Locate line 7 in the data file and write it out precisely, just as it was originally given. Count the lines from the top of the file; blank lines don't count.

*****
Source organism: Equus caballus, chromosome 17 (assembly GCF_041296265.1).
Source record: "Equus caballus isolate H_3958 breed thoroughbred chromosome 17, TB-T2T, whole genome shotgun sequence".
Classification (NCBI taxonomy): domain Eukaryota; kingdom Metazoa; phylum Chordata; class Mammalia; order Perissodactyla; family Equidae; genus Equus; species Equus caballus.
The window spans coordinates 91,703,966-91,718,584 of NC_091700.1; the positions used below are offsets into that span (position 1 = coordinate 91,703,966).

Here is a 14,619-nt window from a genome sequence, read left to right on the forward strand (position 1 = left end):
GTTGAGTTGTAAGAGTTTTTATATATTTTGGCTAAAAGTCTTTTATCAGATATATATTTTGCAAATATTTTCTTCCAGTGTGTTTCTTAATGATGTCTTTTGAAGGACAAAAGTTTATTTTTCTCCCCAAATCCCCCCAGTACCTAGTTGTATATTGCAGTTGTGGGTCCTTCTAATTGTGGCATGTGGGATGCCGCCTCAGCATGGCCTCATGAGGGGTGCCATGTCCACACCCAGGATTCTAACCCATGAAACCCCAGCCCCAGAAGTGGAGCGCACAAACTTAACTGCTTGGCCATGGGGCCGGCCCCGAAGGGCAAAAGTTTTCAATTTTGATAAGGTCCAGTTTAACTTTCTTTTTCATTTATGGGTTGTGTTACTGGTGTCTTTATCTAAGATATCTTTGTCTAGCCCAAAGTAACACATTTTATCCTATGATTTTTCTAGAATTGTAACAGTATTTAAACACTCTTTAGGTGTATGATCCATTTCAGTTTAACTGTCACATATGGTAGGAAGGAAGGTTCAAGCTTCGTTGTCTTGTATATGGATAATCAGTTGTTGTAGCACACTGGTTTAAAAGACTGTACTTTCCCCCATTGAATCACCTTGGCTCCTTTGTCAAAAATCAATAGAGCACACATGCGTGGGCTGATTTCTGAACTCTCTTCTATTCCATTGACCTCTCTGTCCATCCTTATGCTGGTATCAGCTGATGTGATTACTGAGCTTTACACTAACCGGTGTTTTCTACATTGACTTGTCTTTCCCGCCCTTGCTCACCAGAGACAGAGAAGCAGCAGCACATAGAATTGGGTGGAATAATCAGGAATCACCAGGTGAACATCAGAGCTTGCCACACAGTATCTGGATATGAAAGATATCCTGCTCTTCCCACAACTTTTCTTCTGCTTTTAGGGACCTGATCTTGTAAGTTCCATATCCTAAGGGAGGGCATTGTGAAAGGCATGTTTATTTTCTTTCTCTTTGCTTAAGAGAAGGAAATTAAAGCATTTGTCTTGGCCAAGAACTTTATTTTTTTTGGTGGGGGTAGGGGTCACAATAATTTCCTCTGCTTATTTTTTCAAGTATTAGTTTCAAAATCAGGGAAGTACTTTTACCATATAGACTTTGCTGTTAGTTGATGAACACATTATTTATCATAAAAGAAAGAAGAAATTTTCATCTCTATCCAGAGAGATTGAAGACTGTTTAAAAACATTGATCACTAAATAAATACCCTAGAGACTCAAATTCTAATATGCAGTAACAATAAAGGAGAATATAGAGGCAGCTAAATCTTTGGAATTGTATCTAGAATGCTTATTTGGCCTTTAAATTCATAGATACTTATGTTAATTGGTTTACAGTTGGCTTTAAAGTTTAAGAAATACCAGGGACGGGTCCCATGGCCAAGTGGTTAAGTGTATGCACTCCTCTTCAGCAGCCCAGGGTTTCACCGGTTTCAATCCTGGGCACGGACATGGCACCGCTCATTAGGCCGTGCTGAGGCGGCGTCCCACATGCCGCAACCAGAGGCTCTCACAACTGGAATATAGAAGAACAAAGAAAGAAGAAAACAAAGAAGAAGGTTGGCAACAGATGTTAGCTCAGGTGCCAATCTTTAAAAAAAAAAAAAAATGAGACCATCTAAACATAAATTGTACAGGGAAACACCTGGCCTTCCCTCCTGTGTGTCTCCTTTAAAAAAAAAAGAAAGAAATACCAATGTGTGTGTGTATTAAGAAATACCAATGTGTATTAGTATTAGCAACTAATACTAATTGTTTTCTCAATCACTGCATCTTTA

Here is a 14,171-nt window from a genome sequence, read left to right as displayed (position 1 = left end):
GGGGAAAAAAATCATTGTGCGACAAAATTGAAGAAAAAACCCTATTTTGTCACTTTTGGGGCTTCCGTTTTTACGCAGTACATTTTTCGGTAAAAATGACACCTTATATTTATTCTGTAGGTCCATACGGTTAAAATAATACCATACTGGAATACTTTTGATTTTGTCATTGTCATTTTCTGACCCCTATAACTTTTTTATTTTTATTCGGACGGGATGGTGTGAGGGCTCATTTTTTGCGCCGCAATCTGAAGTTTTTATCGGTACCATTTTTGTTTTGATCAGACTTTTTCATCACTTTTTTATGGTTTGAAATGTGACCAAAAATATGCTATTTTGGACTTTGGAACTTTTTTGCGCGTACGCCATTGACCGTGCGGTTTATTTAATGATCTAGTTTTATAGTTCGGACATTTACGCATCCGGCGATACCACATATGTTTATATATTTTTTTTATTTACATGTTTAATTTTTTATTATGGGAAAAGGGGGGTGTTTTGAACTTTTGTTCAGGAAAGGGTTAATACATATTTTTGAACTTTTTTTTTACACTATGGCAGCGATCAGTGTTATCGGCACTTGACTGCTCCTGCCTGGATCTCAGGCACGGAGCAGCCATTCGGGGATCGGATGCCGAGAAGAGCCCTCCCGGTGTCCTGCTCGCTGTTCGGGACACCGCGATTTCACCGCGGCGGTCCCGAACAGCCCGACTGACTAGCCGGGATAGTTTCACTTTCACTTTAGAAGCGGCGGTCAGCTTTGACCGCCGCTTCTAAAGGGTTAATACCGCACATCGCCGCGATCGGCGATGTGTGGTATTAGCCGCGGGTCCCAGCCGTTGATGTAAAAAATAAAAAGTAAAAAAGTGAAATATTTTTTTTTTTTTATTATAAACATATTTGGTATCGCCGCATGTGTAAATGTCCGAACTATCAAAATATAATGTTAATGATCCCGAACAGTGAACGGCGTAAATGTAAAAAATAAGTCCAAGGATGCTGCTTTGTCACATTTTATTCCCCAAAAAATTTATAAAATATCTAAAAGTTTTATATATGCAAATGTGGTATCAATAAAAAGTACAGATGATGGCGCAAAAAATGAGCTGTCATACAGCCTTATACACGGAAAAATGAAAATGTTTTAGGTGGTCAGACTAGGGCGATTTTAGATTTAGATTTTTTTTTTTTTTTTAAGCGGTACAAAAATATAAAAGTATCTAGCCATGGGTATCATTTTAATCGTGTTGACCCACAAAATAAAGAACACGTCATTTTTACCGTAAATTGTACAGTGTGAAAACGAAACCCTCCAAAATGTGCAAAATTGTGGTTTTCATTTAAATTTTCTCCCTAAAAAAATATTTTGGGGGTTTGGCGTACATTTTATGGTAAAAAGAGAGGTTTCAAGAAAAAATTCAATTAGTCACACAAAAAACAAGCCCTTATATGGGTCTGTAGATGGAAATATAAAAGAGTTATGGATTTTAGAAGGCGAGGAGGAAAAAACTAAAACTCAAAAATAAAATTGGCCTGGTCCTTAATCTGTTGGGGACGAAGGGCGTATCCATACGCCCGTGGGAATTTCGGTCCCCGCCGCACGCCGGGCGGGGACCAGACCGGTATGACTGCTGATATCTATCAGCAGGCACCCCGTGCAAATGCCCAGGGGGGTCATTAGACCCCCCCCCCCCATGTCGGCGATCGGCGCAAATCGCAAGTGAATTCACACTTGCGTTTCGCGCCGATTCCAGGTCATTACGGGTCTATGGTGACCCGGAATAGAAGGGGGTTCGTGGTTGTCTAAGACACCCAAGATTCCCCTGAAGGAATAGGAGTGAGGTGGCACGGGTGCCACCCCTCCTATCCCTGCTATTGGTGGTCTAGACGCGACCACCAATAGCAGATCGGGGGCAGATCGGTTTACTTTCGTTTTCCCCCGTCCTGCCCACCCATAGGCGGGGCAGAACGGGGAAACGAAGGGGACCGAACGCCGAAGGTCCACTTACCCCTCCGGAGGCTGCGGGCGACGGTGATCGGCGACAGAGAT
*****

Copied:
Here is a 14,171-nt window from a genome sequence, read left to right as displayed (position 1 = left end):